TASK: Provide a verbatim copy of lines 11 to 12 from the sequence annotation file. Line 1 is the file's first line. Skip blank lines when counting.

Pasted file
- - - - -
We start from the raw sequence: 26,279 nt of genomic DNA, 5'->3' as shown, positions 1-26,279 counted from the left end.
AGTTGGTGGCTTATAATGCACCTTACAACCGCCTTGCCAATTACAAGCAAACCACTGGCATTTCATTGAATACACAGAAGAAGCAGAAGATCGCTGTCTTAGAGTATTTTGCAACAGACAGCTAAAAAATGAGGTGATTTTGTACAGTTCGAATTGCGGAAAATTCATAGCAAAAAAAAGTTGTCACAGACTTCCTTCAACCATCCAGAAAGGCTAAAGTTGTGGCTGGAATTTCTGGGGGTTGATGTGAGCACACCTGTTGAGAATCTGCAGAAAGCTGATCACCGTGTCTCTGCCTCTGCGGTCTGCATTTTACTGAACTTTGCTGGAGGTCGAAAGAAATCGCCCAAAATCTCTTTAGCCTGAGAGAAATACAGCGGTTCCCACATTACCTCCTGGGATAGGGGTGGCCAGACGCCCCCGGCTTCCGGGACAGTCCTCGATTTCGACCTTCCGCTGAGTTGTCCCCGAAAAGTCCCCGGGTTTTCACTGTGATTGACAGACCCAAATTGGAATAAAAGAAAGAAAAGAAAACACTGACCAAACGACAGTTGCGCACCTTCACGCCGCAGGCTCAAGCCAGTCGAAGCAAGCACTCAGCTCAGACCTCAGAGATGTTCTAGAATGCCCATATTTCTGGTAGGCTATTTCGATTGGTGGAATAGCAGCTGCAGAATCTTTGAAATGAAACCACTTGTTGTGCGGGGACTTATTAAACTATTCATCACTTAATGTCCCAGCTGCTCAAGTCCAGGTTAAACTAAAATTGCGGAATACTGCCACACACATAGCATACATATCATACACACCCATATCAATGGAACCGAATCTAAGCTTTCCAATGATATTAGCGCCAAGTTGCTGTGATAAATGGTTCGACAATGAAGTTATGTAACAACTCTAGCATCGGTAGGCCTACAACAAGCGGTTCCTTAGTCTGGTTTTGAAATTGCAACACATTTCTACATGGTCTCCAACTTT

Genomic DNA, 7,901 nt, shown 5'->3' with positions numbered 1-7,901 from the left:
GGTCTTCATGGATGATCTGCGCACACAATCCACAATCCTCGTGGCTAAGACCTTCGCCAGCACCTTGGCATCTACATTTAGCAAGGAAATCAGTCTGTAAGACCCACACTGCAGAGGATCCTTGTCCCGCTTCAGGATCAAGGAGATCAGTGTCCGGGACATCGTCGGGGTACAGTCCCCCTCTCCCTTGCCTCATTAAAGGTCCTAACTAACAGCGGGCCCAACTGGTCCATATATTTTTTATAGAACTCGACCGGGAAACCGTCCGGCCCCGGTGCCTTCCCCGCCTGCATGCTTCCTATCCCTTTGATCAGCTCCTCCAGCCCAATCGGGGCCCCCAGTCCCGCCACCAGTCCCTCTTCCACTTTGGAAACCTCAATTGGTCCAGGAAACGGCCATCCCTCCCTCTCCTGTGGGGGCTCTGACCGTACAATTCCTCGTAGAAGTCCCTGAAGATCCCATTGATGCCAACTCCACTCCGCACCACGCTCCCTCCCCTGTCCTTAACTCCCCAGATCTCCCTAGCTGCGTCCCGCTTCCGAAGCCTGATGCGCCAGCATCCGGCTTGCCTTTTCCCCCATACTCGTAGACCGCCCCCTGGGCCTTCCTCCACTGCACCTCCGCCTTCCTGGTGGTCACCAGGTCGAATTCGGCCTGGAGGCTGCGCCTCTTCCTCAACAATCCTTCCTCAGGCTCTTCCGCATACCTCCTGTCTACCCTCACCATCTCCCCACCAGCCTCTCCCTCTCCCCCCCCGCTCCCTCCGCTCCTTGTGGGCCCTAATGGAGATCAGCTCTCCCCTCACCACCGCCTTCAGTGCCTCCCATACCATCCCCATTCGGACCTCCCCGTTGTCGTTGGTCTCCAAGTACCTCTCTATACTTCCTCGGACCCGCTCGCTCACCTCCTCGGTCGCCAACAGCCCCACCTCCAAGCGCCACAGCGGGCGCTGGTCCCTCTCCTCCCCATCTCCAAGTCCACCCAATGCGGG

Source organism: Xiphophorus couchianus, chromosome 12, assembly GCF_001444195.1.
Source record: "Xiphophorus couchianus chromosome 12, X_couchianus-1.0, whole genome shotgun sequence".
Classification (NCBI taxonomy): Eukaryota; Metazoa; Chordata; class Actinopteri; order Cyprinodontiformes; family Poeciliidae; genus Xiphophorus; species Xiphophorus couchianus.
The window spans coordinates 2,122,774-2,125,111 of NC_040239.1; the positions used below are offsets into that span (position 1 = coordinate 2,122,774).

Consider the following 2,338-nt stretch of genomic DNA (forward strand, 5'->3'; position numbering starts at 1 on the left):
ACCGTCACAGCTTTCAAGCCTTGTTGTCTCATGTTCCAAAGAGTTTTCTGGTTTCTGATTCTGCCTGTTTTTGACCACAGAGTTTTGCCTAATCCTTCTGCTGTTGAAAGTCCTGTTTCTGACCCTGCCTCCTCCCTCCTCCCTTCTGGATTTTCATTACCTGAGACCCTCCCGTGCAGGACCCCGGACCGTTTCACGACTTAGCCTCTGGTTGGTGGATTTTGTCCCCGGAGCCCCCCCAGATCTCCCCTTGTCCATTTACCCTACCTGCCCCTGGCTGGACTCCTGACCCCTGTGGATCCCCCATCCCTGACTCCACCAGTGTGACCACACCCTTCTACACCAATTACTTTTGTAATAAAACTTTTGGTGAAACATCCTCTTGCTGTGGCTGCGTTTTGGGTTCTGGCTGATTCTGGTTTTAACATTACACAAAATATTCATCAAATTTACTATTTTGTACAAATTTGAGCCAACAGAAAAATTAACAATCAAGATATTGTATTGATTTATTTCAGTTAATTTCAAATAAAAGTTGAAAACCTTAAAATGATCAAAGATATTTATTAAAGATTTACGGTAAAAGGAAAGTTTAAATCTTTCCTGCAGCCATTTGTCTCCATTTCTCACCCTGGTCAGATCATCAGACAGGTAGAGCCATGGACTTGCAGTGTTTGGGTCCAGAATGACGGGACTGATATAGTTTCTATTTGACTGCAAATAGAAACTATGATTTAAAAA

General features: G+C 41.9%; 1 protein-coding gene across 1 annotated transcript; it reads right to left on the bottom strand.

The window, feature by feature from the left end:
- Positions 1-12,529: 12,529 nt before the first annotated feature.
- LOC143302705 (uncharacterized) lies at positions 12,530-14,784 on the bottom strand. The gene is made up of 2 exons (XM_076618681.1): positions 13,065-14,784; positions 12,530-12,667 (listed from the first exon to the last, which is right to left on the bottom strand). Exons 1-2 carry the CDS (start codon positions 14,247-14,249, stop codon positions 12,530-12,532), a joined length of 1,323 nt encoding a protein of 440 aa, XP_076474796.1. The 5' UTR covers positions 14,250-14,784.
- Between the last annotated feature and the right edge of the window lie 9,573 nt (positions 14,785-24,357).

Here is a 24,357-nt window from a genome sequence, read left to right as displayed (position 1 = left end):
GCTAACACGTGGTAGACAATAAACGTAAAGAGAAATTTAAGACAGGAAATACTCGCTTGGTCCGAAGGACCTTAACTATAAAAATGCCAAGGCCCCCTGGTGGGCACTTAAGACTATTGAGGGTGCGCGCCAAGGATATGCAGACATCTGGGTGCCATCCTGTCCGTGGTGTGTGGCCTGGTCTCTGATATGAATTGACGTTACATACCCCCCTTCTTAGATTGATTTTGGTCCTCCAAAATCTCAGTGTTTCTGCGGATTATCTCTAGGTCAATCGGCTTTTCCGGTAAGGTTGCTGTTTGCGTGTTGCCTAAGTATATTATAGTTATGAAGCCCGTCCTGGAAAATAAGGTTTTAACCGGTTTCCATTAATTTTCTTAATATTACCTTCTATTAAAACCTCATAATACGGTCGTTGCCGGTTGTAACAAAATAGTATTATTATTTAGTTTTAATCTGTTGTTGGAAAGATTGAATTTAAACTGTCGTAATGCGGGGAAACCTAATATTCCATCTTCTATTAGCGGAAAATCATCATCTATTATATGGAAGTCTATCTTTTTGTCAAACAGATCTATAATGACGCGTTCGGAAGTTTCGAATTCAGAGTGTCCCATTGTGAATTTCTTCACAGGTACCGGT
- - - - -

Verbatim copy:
General features: G+C 41.9%; 1 protein-coding gene across 1 annotated transcript; it reads right to left on the bottom strand.

The window, feature by feature from the left end: